The Rearview series addresses blind spots in recent art history by returning to an influential exhibition, artwork, or text from the past and reflecting on its relevance to the present. In this edition, Cal Revely-Calder considers a newly published edition of Sophie Calle’s The Hotel (1981) in the context of contemporary attitudes to privacy and surveillance.

How do you defend someone like this? She circulates people’s secrets, complete with photographs and notes. One time, she found an address book in the street: she rang up the names inside, asked them questions about its owner, and printed what they told her in a newspaper column, every day for a month. Another time, she got a job as a hotel maid: she removed objects from people’s luggage—underwear, medication, diaries—took pictures and wrote long captions, and published them in a book. She would follow people around without their knowledge, never mind their consent; she shadowed one couple from Paris to Venice, where she snapped them all day as they wandered around believing they were alone.

The Address Book (serialized in Libération in August 1983) was the project that got Sophie Calle denounced. The book’s owner, “Pierre D” (Pierre Baudry), returned to France that autumn; he saw what Libération had been publishing and, comparing Calle’s work to “police surveillance,” he retaliated by demanding that they print a nude photo of her. He obtained this image, taken during her stint as a model, by means that remain unclear, but the paper complied, which revealed that—however Callesque the revenge was supposed to be—they and Baudry saw a man’s property and a woman’s body as equivalent. (Marital rape could not, at this point, be prosecuted in France, so their mindset was not unique.) In the years since, Calle has described The Address Book as the only piece that left her with “guilt”, although the feeling wasn’t too durable. For instance, in 2011, to Interview magazine: “I did not anticipate how badly [Baudry] would react. But if I am being really honest, I didn’t regret it. I hesitated, but the sense of excitement was much stronger than the guilt.”11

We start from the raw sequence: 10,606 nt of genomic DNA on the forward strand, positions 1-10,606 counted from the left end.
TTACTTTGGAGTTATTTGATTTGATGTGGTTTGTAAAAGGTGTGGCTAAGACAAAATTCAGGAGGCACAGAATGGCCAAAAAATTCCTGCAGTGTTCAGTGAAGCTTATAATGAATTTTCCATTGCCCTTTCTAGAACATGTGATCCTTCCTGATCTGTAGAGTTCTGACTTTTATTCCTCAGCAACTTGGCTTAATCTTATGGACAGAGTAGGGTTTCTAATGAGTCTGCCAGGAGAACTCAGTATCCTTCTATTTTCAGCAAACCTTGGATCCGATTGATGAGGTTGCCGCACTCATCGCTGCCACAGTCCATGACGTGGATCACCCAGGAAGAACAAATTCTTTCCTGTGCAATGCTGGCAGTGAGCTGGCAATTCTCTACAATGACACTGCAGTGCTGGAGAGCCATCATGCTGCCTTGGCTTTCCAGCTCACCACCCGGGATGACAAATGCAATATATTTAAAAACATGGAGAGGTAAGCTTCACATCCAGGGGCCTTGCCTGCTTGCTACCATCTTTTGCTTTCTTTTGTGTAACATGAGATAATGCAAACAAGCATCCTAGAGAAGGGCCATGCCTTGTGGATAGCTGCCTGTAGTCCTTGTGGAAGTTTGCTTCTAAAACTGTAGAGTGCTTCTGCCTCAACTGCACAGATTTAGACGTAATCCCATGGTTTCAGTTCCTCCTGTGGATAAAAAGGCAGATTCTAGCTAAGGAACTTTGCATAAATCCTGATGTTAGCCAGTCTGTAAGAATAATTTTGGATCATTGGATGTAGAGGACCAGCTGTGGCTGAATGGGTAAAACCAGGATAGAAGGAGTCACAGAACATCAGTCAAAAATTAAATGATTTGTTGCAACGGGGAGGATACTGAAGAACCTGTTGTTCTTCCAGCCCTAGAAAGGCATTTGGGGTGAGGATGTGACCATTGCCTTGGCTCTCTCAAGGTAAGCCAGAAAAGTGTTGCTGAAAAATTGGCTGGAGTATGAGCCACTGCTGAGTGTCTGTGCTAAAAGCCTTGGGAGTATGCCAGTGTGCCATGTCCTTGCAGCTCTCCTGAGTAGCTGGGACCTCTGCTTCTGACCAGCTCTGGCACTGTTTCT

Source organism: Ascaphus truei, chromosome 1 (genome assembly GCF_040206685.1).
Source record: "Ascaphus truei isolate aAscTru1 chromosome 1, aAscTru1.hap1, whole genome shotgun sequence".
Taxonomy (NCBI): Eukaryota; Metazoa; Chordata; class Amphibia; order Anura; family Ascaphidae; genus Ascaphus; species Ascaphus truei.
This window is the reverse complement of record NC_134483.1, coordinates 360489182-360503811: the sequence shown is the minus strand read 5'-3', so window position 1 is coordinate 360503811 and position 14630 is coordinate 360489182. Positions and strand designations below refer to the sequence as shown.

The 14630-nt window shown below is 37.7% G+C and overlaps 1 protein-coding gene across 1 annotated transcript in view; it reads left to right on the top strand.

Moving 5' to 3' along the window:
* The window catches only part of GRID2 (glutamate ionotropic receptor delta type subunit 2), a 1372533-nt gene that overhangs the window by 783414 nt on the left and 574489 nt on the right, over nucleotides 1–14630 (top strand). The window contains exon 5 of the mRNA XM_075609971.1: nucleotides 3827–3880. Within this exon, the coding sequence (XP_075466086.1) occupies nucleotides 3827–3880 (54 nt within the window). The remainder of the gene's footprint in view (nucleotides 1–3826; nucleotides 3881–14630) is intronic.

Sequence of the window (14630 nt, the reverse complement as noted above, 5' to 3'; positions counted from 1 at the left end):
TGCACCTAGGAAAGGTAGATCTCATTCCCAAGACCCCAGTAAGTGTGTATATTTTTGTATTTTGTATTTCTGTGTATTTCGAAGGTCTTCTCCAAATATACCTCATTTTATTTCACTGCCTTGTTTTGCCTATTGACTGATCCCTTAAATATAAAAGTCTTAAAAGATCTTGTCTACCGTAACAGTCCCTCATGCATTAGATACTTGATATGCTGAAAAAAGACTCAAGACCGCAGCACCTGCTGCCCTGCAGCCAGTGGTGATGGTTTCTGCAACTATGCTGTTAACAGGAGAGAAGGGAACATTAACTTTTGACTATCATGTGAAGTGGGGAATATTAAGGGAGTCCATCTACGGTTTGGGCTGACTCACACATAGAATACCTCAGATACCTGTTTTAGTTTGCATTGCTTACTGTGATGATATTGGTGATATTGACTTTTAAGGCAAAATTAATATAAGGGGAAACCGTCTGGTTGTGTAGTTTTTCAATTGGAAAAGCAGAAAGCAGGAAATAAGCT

Louise Neri, “Interview with Sophie Calle,” Interview (March 7, 2009)

Yet The Hotel—enacted in 1981, published in French in 1984, and now, for the first time, in a standalone English translation by Siglio Press—seems to me, forty years on, harder to square with the way that privacy is often viewed today: as something to be jealously guarded so that it can be retailed as the subject sees fit. Baudry’s own friends gave Calle her material, but at the Venetian pensione where she was employed, known only as “Hotel C.,” the guests had no idea what she was doing in their rooms. Her tape-recorder and camera were hidden; her view on locks and bags depended on whether she could reseal them and cover her tracks. In one room, she found “a little blue package,” assumed it was biscuits, and left it alone; in another, she found “a vibrator in a plastic case,” which she took out and photographed. Her writing is detached and detailed—snippets from journals; timings and lists—while the photos look more like forensic evidence than works of conscious style.

As Yve-Alain Bois put it in Artforum in 2000, The Hotel involved an “absolute dismissal of privacy.” He contended that “the artist […] could have found herself in real trouble;” that her project wasn’t just daring, but “flirted […] with criminal activity.”22
Yve-Alain Bois, “Character Study: Sophie Calle,” Artforum (April 2000)
And yet, with Calle’s early work, the relation between “real” and “artistic” is often viewed as exculpatory: an aesthetic transfiguration that, in some obvious way, can justify what she does. That stance is a route around questions such as: Did any of the people she exposed ask for this? And why would they care if you told them it made for fascinating art? Few critics have acknowledged, as Bois does, that the everyday ethics on which Calle’s work depends—to become subversive, to become a thrill—are live issues for the people involved. When Alfred Pacquement, for example, said in 2003 that Calle’s “encounters act as pretexts for her works,” he didn’t ask whether being a “pretext” is what any of us would want. In another essay, from 1983, Jean Baudrillard said that Calle and her subjects have a “wonderful reciprocity,” a concept that assumes the kind of consent that the artist purposely never sought.

Calle herself, in these early projects, avoids the ethical lexicon. At one point, in The Address Book, she admits to “pangs of conscience” when a man reacts angrily to her work; later, when speaking to Interview, she would call Pierre Baudry a “victim” of sorts. But in The Hotel, and elsewhere, she admits to no such regrets and uses no such word. And it isn’t easy to formulate a critique of her approach, to outline the standard by which it’s wrong. When Bois says, for example, that her actions “flirted […] with criminal activity,” it seems intuitive, but it’s hard to show. Your property is not your person—whatever Baudry and Libé believed—and a hotel isn’t quite a private space. (I’m no expert in 1980s Italian law, but a solicitor tells me that Calle’s deeds probably wouldn’t be actionable in Britain today.)